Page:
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ATK Orion Launch Abort Offers Unmatched Crew Safety For Human Space Flight

ATK is providing the attitude control motor for NASA's Orion crew exploration vehicle which is being developed by Lockheed Martin. The motor has two critical functions. It first steers Orion's launch abort system and crew module away from the Ares launch vehicle in the event of an emergency. Once cleared from hazards, the ACM then orients the capsule for parachute deployment.
by Staff Writers
Minneapolis MN (SPX) Mar 22, 2010
Alliant Techsystems has completed the second of two ground tests of a full-scale attitude control motor (ACM) for the launch abort system (LAS) of NASA's Orion crew exploration vehicle.

The second test was conducted on March 17, and evaluated environment extremes and ignition system robustness in addition to confirming the motor performance. The test was conducted at ATK's facility in Elkton, Maryland, where the first successful test was conducted on December 15, 2009.

Lockheed Martin, the prime contractor to NASA for Orion, leads the project team developing the nation's next-generation space flight vehicle to carry out missions to destinations throughout our solar system.

Orion's launch abort system is critical to the human rating of any similarly designed spacecraft and is essential for crew safety which is fundamental to successful human space exploration in the future.

This test of the control motor validates the readiness for NASA's upcoming pad abort 1 (PA-1) flight test that will be conducted at White Sands Missile Range (WSMR), New Mexico. The PA-1 ACM was delivered to WSMR in February. PA-1 is the first LAS flight test for NASA's Orion crew exploration vehicle.

"The success of this test, coupled with the success of the first test last December, demonstrates again that crew safety is an overriding priority in the design of the crew vehicles to be used in future human exploration missions.

We are now ready for the next major milestone, a flight demonstration," said Bart Olson, interim President, ATK Mission Systems.

ATK's attitude control motor provides steering for the Orion launch abort system, which is designed to safely lift and steer the Orion crew module away from the launch vehicle in the event of an emergency.

This was the seventh in a series of ground tests of Orion's attitude control motor system, validating that the thruster system performs as designed.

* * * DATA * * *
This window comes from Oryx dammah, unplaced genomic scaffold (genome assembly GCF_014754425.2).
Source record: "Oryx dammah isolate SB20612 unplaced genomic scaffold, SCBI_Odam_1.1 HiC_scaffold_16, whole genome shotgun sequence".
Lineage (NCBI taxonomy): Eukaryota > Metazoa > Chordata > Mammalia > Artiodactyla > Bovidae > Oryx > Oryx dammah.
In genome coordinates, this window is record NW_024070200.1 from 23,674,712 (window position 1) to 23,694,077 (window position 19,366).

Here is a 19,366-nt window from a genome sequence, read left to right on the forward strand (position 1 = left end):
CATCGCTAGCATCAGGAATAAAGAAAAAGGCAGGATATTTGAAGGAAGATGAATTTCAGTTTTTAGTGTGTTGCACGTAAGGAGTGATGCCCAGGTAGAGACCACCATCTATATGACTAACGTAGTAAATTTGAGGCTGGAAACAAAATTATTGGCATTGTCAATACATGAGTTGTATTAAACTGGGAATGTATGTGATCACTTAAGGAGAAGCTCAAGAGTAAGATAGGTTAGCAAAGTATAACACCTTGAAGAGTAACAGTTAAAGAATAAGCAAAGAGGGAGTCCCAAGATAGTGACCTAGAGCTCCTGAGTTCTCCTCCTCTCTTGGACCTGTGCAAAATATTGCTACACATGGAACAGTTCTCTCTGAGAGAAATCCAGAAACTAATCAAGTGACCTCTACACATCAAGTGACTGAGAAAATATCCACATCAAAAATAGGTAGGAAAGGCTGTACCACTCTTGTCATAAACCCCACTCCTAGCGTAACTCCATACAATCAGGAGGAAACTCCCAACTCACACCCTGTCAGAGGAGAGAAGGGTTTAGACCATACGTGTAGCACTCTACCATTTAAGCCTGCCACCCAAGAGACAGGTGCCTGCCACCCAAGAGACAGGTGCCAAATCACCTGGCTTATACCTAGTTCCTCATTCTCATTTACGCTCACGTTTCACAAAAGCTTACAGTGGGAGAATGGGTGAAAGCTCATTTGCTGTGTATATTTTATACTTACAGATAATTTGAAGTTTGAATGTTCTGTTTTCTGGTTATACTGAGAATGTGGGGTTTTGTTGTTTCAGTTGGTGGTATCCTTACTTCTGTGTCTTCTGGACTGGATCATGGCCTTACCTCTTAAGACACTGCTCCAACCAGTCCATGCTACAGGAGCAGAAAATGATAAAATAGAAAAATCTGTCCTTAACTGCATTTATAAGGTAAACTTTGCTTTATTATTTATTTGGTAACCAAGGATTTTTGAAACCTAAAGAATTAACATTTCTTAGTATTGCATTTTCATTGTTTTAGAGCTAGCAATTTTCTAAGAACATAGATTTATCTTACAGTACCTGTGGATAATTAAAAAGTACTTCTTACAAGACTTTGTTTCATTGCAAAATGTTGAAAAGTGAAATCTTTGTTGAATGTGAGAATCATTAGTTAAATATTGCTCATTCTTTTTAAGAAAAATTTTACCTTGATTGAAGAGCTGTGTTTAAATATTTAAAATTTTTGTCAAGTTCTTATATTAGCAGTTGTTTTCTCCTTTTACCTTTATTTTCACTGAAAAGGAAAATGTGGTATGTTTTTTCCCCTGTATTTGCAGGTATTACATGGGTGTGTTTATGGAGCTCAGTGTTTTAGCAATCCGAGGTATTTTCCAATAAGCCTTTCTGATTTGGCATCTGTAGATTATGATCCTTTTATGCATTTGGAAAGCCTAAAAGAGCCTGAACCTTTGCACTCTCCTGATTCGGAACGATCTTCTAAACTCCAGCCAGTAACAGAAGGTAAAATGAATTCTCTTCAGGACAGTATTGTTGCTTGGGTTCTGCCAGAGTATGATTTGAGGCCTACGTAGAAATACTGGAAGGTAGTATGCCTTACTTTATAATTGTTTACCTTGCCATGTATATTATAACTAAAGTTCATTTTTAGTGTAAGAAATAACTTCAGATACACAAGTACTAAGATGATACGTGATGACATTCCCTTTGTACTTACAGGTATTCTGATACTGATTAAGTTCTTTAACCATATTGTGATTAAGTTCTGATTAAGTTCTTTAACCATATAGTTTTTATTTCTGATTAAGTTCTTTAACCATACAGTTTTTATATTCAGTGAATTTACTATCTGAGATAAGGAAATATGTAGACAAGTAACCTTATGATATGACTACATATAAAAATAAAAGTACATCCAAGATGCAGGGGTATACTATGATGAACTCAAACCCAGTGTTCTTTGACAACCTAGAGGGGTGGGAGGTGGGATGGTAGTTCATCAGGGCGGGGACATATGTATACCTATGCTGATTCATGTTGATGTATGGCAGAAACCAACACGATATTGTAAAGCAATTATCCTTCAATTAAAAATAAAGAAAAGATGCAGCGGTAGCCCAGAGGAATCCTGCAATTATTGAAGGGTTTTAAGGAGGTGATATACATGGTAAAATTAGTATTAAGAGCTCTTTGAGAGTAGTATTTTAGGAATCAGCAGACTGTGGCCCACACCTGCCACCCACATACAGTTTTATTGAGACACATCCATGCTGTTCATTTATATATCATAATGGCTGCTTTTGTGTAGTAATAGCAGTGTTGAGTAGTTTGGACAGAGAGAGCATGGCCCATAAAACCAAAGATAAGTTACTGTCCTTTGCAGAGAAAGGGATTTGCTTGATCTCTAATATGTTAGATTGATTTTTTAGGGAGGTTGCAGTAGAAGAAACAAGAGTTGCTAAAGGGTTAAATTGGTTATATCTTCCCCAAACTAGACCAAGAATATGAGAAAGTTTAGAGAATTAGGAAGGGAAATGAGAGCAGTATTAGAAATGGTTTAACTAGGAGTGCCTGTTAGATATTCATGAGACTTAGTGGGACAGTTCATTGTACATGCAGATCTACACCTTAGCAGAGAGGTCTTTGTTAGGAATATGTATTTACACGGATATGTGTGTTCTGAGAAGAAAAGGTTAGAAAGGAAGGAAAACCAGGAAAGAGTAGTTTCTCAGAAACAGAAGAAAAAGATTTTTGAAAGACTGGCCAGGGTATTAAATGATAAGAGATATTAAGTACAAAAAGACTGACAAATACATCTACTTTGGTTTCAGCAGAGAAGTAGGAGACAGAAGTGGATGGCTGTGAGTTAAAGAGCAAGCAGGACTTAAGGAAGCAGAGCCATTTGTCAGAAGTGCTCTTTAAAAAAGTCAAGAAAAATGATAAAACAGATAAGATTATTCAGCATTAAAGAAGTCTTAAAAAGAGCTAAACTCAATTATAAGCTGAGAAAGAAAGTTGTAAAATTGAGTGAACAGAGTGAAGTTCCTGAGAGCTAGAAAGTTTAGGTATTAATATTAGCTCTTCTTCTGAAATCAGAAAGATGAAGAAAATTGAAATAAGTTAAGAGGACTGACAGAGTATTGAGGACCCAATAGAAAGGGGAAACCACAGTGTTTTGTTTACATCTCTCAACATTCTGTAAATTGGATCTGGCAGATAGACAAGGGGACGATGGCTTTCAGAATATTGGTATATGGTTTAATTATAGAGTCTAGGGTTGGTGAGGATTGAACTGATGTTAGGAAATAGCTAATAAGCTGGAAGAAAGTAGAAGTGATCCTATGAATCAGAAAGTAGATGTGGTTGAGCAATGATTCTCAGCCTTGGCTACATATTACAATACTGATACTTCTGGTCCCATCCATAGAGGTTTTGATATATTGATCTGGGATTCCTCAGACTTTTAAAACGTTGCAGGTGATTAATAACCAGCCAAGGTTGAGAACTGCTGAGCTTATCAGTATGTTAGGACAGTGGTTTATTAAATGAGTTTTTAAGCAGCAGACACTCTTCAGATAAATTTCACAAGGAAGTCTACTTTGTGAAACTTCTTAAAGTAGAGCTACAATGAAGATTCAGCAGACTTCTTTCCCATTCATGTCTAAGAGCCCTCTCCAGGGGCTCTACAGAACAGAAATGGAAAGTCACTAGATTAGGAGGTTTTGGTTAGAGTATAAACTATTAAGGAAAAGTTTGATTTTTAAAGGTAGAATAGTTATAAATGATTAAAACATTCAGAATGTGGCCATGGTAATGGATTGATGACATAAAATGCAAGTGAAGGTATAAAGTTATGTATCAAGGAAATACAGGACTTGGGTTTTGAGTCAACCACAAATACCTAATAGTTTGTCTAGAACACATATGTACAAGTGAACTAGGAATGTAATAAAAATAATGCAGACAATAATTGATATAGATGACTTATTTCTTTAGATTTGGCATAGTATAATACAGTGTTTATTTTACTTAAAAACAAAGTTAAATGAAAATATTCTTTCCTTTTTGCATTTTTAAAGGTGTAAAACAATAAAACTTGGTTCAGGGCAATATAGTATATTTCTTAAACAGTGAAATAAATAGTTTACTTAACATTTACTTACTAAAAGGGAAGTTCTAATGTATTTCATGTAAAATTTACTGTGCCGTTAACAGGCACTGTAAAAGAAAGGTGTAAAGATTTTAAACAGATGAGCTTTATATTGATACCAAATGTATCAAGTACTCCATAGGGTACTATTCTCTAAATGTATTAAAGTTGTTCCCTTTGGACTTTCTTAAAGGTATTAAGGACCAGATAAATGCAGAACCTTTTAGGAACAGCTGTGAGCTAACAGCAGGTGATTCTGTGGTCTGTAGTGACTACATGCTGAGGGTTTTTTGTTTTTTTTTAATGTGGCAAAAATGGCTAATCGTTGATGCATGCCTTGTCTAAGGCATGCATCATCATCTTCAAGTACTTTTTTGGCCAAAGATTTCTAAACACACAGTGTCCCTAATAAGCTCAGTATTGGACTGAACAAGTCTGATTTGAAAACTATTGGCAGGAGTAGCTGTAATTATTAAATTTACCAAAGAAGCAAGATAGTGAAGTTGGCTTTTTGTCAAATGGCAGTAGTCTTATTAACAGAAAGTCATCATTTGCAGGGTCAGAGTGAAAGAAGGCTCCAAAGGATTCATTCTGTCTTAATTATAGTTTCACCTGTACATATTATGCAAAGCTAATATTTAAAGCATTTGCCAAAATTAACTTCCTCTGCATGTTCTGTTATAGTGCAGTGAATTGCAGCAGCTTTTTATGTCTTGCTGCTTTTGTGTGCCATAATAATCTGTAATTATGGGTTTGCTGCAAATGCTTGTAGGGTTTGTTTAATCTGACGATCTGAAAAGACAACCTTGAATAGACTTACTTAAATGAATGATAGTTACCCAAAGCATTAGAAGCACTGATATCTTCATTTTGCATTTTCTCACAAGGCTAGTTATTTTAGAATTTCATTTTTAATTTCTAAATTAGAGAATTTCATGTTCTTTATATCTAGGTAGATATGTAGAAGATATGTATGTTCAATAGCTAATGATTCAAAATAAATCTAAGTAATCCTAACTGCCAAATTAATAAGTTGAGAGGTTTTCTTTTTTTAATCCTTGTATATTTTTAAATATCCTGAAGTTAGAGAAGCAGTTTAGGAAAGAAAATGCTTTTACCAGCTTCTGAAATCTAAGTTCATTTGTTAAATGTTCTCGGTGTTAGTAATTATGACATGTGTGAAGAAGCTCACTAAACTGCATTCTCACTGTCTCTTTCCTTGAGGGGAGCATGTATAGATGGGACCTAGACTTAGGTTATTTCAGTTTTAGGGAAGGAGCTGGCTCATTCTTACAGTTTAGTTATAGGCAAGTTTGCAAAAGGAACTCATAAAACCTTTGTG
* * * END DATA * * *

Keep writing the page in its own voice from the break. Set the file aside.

ATK's attitude control motor consists of a solid propellant gas generator, with eight proportional valves equally spaced around the circumference of the three-foot diameter motor.

In combination, the valves can exert up to 7,000 pounds of steering force to the vehicle in any direction upon command from the crew module. The valves are controlled by a redundant power and control system.

ATK is under contract to Lockheed Martin to develop the attitude control motor and provide motors for Orion's development test flights and human-rated flights. ATK is also responsible for the main launch abort motor, successfully test-fired November 2008, and the Ares I first stage, which was successfully test-fired in September 2009.

Orion Launch Abort System
The Orion launch abort system (LAS) activates within milliseconds in the event of an emergency on the launch pad or during initial ascent.

The LAS consists of three motors: the abort motor that fires nearly 500,000 pounds of thrust to pull the crew module up and away from the launch vehicle; the attitude control motor that exerts up to 7,000 pounds of steering force to reorient the vehicle's position; and the jettison motor that separates the crew module from the launch abort system so that parachutes can be deployed for a safe landing.

The jettison motor is the only motor that will be activated on all nominal missions to separate the spacecraft from the launch abort system assembly shortly after second stage activation.

ATK is providing the abort and attitude control motors and Aerojet is providing the jettison motor. All three motors have been integrated into the LAS assembly by a Lockheed Martin-led team at White Sands Missile Range in preparation for the Pad Abort 1 test this spring.

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